Debate goes on In response to the November Debate, “Should the sponsors of political ads be identified?”
PHOTODISC/COMSTOCK/CHRIS A RUSNAK
I have offered these plans for years now
and have many patients who love the idea
of being able to have a certain amount of
credit that they can use interest-free for up
to two years to pay medical bills. I have not
heard a single complaint so far!
Thomas R. Getreuer, DDS
You’ve changed ...
YES. We all need to know who’s lining the
pockets of politicians.
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NO. The Supreme Court already ruled on
this one and Congress came up with the
DISCLOSE Act to get around the ruling. This
is an attempt to stop free speech.
Greenville, South Carolina
Hearts and minds
I just read with great interest your article
on migraines [“Oh, my aching head!,” November 2010]. I do feel you have left out one
of the most important medical discoveries of
I am 62 years old and for as long as I can
remember have suffered with severe migraine
headaches. These headaches would completely disable me for days at a time.
Three years ago, during a very simple test
the doctor described as a “bubble test,” it was
discovered that I had a hole in my heart. The
cardiologist implanted a small device through
my groin and into my heart, essentially closing the hole. This was outpatient surgery.
Since that day I have been completely migraine free. I am not a doctor, so cannot share
with you all the ins and outs of why this works,
but I can tell you it is an accepted treatment
for ending migraine headaches.
A note to Nora
To Nora Ephron [“From here to infirmity,” November 2010]: How do you know these
things when you are so young?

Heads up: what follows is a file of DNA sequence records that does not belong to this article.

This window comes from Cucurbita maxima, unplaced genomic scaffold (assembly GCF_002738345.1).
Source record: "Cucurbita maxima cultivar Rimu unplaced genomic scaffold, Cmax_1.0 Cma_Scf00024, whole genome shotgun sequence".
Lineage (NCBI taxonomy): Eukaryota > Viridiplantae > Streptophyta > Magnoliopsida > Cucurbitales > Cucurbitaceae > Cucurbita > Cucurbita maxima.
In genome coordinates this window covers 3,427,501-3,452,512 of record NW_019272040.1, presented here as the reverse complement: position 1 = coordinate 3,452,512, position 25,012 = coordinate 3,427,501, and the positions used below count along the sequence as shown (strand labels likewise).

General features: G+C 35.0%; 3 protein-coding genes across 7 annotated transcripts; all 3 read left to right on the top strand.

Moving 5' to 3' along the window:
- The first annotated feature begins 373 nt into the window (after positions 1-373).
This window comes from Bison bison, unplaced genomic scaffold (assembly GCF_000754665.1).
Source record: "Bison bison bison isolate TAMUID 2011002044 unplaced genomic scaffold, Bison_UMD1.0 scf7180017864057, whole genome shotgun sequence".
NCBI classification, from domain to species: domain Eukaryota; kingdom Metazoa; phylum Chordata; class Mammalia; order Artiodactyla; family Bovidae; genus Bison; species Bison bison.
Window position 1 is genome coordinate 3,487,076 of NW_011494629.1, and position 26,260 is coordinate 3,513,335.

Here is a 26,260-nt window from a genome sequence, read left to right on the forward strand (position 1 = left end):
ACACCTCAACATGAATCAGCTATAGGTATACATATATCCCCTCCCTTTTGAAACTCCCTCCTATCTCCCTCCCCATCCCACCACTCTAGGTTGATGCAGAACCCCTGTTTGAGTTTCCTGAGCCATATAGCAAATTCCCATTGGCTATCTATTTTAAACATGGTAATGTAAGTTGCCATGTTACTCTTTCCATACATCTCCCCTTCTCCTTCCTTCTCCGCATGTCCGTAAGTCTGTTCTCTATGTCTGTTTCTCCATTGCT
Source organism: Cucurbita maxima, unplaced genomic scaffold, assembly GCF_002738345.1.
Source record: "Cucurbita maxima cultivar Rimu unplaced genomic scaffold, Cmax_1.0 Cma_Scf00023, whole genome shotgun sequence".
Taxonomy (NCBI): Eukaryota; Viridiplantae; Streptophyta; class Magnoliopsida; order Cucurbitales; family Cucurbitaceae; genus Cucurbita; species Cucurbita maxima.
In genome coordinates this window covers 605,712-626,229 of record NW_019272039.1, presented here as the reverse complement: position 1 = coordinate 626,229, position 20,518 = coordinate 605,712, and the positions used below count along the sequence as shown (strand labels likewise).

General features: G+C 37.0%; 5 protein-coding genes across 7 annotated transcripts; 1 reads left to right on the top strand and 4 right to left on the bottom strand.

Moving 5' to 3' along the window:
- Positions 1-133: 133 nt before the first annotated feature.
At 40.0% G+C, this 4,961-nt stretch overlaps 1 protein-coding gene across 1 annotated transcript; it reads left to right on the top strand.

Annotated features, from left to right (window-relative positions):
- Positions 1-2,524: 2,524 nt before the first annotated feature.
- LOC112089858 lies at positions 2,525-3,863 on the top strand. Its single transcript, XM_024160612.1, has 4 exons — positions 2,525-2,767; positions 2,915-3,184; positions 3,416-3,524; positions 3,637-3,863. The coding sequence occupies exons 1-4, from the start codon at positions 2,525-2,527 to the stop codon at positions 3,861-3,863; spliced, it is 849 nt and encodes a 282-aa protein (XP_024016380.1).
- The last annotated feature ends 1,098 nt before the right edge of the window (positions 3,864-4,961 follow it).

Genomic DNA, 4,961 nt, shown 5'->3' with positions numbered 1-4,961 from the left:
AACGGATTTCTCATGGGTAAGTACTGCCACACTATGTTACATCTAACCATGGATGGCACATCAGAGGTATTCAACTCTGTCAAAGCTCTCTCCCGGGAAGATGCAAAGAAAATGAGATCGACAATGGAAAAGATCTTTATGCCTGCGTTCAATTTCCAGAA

Your words spoke to me and spoke for me.
Ed Schaffroth, 77
El Cajon, California
Due to unforeseen circumstances,
the release of Gran Turismo 5
(“Hot games for the holidays,”
November 2010) has been delayed.
Credit for healthcare
I take exception to David Horowitz’s
piece [“Healthcare credit cards—boon or
boondoggle?,” November 2010]. While he
may feel that these are just another credit
trap, many practitioners, such as myself,
find these credit programs to be a big help
for the patients using them and for the offices offering them.
In my practice we always explain what
happens if the credit applicant cannot be
sure he can pay the balance off within the
interest-free period. We make it clear that
these are a great deal for the person who
needs 12 or 24 months to pay off a balance,
but that these are a terrible deal if [he or she]
might need more time.
The Peanuts Holiday DVD Collection,
advertised in the November issue,
will not be available.
As a customer of the Jewish faith I want to
commend you for including a couple of pictures for our holiday, Hannukah [Holiday Gift
Guide, November 2010]. Hannukah, being a
celebration mostly geared for children, was
symbolized, very thoughtfully, by the pictures
of a dreidel and the gold-wrapped chocolate
candy. The dreidel represents the game children play and the candy the prizes they win.
Thanks for being so insightful.
CONTINUED ON PAGE 8
An update for Buying Smart, “How
sweet it is” (November 2010): Due
to consecutive years of crop failure
in both Hawaii and Australia, Costco
has not been able to obtain enough
macadamias to offer the Kirkland
Signature™ Milk Chocolate Salted
Caramel Clusters. Instead, after the
first of the year, Costco will be introducing mixed nut caramel clusters
with pecans, cashews and almonds
in place of the macadamias.
Have something to say?
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The Connection. Please include your full name and phone number or address. Send an
firstname.lastname@example.org; or write to: Dialogue, The Costco Connection, P.O. Box
34088, Seattle, WA 98124-1088; or fax to (425) 313-6718. The editors reserve the right to
edit letters for publication.
The Connection received inquiries
about the salad that chef Ina Garten
is preparing in the cover photo of the
November issue. It’s Garten’s Greek
Panzanella recipe and can be found
on page 89 in her new cookbook,
Barefoot Contessa How Easy Is That?,
available at Costco.—Ed.